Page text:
Praying with Jesus: The Petition for Power

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To live as a Christian in this world is to be involved in spiritual warfare (Ephesians 6:10–20). Spiritual warfare doesn’t always look like a Frank Peretti novel. It’s usually far more mundane and earthy than that. Very often, it looks like being led into temptation, but temptation, when succumbed to, can have drastic effects in our war against rulers, authorities, the cosmic powers over this present darkness, and the spiritual forces of evil in the heavenly places. And since spiritual warfare is, at root, a clash of kingdoms, temptation succumbed to can have adverse effects on the church’s Great Commission efforts.

When Jesus taught his disciples to pray, he began by establishing his Father’s purpose, which should be the church’s purpose: for God’s name to be hallowed across the earth as his kingdom comes. We saw how that purpose affects the petitions for provision and pardon. Today, we will consider how it also affects the petition for power: “And lead us not into temptation” (v. 4b).

Some translations add, “But deliver us from the evil one” (NKJV), which highlights the reality that temptation, when succumbed to, aligns us with Satan’s purpose—and therefore Satan’s kingdom—rather than God’s.

Spiritual warfare means that we live in a sin-cursed will that naturally rebels against God’s authority. Unbelievers naturally defy God’s kingdom and despise his will. It is into this antichrist world that Christians are sent to make disciples so that God’s kingdom will come and his will be done on earth as in heaven. Because we live in a world that opposes Christ, we live in a world that opposes us. The world, the flesh, and the devil oppose our godly desires at every turn and tempt us to evil, which can quickly and easily derail us from fulfilling God’s kingdom purposes.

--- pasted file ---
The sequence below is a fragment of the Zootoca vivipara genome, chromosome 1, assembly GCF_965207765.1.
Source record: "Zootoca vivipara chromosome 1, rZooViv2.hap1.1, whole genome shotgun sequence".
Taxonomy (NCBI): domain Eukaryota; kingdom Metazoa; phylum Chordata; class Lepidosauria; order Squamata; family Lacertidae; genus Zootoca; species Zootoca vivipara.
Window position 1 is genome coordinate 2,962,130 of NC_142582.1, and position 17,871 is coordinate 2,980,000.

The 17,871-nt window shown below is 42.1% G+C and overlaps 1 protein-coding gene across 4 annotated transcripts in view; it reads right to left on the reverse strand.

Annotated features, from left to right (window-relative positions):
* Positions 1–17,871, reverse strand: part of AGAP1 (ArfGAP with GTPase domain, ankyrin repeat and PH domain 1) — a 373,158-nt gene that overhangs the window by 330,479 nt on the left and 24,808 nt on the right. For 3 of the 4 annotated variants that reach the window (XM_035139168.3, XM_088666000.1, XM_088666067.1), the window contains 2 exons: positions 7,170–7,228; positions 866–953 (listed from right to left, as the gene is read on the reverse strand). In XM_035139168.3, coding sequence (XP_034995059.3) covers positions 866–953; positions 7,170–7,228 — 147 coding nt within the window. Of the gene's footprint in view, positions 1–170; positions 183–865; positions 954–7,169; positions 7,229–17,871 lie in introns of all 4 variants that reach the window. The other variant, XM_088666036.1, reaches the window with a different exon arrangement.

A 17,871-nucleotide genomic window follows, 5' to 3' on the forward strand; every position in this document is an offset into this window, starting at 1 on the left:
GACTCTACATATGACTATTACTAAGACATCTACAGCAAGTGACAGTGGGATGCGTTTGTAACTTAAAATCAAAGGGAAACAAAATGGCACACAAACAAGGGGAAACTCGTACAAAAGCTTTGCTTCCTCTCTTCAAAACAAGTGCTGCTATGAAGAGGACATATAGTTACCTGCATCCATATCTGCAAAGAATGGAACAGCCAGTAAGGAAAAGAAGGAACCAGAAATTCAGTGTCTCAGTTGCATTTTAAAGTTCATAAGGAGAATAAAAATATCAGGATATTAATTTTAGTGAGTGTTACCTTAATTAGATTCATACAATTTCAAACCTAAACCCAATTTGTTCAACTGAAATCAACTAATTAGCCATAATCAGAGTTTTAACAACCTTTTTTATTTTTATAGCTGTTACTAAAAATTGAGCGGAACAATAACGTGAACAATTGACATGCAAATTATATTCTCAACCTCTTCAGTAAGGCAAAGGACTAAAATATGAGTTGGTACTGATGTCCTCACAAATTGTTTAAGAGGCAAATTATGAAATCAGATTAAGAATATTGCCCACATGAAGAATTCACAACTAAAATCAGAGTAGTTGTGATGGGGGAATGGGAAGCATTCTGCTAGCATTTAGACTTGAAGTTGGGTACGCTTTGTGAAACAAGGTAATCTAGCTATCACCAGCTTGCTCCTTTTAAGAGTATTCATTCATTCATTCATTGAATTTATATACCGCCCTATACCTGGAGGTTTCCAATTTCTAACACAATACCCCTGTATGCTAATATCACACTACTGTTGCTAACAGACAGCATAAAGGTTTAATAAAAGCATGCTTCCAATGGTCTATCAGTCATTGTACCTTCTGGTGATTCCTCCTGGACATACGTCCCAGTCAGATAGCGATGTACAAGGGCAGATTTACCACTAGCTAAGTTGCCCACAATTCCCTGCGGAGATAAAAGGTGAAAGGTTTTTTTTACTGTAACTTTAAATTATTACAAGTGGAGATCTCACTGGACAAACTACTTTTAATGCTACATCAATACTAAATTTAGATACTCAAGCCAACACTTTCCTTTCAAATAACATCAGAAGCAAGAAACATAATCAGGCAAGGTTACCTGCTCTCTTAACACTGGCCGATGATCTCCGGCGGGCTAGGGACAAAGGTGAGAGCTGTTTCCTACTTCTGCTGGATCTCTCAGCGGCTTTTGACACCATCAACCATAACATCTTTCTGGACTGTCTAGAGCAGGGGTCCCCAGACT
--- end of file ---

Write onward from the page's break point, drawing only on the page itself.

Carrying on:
We saw yesterday how sin and bitterness can thwart our efforts to faithfully live out the gospel commission. Because of this dynamic, we should pray for the ability to live pure lives, which reflect the glory of God. We should pray for the grace to resist temptation. We should pray for the ability to not fall prey to the evil one. We should pray for victory over sin as we strive to conquer the evil of our own hearts. We should pray that those who labour on the front lines will live lives of obedience in cultures that tempt them on every hand.

We will never faithfully disciple others into God’s kingdom if we do not obey our King. We must therefore pray—individually and corporately—for God’s power, which is essential if we will line up with God’s stated purpose.

We must not miss the crucial link between the Great Commission and holiness. The goal of the gospel is not merely to save people from hell. The gospel transforms all of life. God’s intention is, and always has been, to have a people set apart to him. Holiness has always been an intrinsic part of the Great Commission. Josh Buice is correct: “Great Commission Christians go and reach people with a goal that extends far beyond the baptistry. It has a goal of holiness.”

For us to reach people with this message, we must model it. As Ryle says, “We must be holy, because this is one grand end and purpose for which Christ came into the world. Jesus is a complete Saviour. He does not merely take away the guilt of a believer’s sin, he does more—he breaks its power.”

Even in our prayer for the power to overcome sin, therefore, our goal is more than personal holiness. That is a part of it, but it is only one piece of the puzzle. Our personal holiness is critical to the holiness of the church, which is critical to the credibility of the saving message we preach. Our holy God offers freedom from the penalty, power, and (ultimately) presence of sin through his Son, Jesus Christ. We must model that holiness even as we preach it.